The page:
When those in charge realized the situation, they brought in more fire fighters, more professionals to run the operation, but if they had been more aggressive earlier, it would have been put out. Now, with the extreme heat and off and on winds, it's hard to say how long it'll take, and the smoke is leading to warnings to stay inside throughout at least this area of Tucson. These rugged hills aren't easy for fire fighting; so much has to come from the air. Catalina State Park closed as have most hiking trails on the south side of the Catalinas. 

One good thing is the homes asked to evacuate were told they could return home but still be ready. I had read that the hotshots were setting backfires, which consume the fuel before a fire can reach that region. Maybe that worked.

Still, there is the other concern that if it heads toward Mt. Lemmon, there are tall trees up there. It suffered a bad fire a few years ago. Fire, like storms and the sun, is part of the desert life.



So, about what i planned to write-- Maybe next blog what I had in mind will come again or maybe something new... Several ideas surface, claiming it should be them; then they disappear as another arises. I have strong opinions, but what I don't want to do is insult readers who come here-- from either side. I have seen too much of that from blogs I used to enjoy. People don't need lectures right now, but I think a reminder of life being about more than momentary hysteria (you know where we must do something anything, and right now). I believe that people need hope that there can be a better tomorrow, but it might take work to get there. Ranch living tends to teach that lesson as it's full of tragedies and rebuilding. 

Still, how can one ignore what's beyond ourselves??? For me, it's a time for having squirrels on my mental wheel, each trying for prominence. Too bad one isn't for the book I should be working on...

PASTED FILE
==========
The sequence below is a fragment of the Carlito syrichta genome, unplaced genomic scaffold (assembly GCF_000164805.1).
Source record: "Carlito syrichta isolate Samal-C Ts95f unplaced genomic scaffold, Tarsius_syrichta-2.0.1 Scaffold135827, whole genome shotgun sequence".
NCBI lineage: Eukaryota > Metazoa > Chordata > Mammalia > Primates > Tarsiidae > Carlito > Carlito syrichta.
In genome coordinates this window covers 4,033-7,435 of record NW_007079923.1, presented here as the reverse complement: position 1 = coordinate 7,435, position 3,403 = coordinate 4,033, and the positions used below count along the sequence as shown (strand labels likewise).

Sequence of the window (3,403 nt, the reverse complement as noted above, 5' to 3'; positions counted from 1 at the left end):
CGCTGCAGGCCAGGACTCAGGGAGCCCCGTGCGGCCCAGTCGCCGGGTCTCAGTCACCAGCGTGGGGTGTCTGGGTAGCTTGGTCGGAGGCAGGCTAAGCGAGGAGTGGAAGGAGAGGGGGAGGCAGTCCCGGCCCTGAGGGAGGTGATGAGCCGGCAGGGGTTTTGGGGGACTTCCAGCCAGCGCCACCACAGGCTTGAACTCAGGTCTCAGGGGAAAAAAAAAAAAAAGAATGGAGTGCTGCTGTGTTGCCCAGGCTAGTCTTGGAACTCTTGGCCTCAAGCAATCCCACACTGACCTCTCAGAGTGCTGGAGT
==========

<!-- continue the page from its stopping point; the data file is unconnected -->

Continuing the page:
The photos above were all from our home here earlier in the week. The map came from KGUN 9. The photos below were taken when Ranch Boss had to go out to pick up an order. That's the smoke that is impacting the area and gives you an idea of the rugged country where they have to fight this fire.





Thursday, June 11, 2020

by Diane; Care giver's mini-art respite update #2 : Something to celebrate

 
                                                Our 55th wedding Anniversary.
    This morning Fisherman Hubby felt a little down.  But then we had a nice visit with one of his brother's and sister-in-laws who does virtual paint-outs with me.  The decorations are recycled from helium balloons that daughter gave after his November hiatal hernia surgery.

Wednesday, June 10, 2020

by Diane: Update #1, Caregiving mini-art-respite - pharmaceueudical CEOs won't like this

6" square
A more perfect day for painting outside could not have been asked for. Last Friday after not painting last week, all the steps of the painting process fell into place. My past week's observing and incubating the flight of swallows paid off for making the paint-out exceptional. Credit also goes to my paint-out partner via zoom. My phone was set on the painting table so I could hear the scrapping of the palette knife and she could see me paint. Painting together creates energy that becomes part of the painting. Rarely do I paint pictures that just take a life of their own and flow making me surprised that I could have painted it myself.